Re: [asa] historical versus experimental sciences

From: David Clounch <>
Date: Mon Aug 24 2009 - 12:07:54 EDT

On Mon, Aug 24, 2009 at 10:00 AM, Ted Davis <> wrote:

> I will add a comment on just one point that David Clounch made:
> According to Nova, the defendants had never heard of ID when they
> formulated their policy. It was the Thomas Moore Law Center who told them
> about ID. Now, Thomas Moore may be totally wrongheaded. But I have
> difficulty with the idea that the defendants could formed intent about ID
> if they had never heard of it.
> ***
> Ted comments:
> The "Nova" episode, David, concluded (here) precisely what I had already
> concluded myself from hearing testimony in court, talking to well informed
> reporters outside of court, and talking to attorneys close to the case. I
> am virtually certain that a statement about ID was introduced to the Dover
> school board as an alternative to what some of the board originally wanted
> -- namely, creationism taught 50/50 with evolution, which is patently
> illegal (as their own solicitor told them).
> I also have difficulty with the board voting for a statement, referencing
> something (ID) about which they were clueless,

I agree. Yes, they revised their policy after receiving advice of
attorneys. Its unfortunate the attorneys were so clueless. The problem here
is, and I think this applies to both sides, nobody seems to be interested in
anything other than their own viewpoint reigning triumphant. The bigger
picture then gets lost. This is probably what is going on in my own school
system. Its sort of a law of unintended side effects. So, the AAAS/NAS
forms a policy. And the policy impacts religion. The policy could be used to
foster education. But well meaning people, mis-understanding the basis of
the policy, use it to trump others and the views of others, and to exclude
them, rather than to educate about those views.

Ted, here is what I think is crucial. How to form a policy that has valid
secular purpose?
Seems to me the way to do that is to remove impact upon religion. As much
as is possible. The question isn't which Christian theory is compatible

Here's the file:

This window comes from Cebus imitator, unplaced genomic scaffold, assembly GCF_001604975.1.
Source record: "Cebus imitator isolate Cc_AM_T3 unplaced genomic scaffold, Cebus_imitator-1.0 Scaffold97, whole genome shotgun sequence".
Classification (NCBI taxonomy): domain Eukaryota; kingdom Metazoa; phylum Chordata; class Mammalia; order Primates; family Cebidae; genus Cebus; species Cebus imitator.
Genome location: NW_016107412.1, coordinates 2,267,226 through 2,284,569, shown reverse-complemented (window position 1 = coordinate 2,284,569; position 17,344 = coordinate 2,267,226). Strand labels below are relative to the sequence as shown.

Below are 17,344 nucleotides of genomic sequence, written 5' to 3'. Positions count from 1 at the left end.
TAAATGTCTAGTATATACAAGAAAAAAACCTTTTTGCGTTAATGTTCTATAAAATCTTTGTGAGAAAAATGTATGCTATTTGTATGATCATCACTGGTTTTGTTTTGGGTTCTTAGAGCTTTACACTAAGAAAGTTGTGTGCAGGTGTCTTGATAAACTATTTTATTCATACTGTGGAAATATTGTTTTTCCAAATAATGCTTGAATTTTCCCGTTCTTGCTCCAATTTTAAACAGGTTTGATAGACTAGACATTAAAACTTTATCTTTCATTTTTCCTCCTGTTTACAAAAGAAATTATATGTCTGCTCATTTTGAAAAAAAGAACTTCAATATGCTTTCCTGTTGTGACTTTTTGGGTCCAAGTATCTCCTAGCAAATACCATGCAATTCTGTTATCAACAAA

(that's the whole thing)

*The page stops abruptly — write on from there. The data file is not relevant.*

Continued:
with evolution and which isn't. The question is how to not have government
choose sides in that debate.

There is a general set of rules that apply to any group that takes federal
dollars. This is why the NTSA stepped on the constitution when it fostered
a statement about the proper interpretation of scripture with respect for
evolution. Burgy was correct, there was a foul there. It was the NTSA
that was responsible. Sadly a local school repeated the mistake by using
that material in the classroom. The AAAS/NAS has a similar problem here
when it makes any pronouncement or policy that impacts religion. They might
have the correct policy, but because it impacts religion, supporting one
Christian faction and denigrating another, they may run afoul of creating a
systemic problem with the Lemon test. And its not just the lemon test.
Its the NAGB rules.

I'd like to put together a short piece (a word doc) on a recent case to
discuss what the court said about the Lemon test to show you what I mean.

but that is exactly what happened.

> I've been making that point ever since the trial, in lecture I give called
> "Intelligent Design on Trial." I will probably do that one at next summer's
> ASA meeting in DC, incidentally: why not plan to attend?

Hmmm. I was looking for another excuse to go to DC.


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Received on Mon Aug 24 12:08:47 2009

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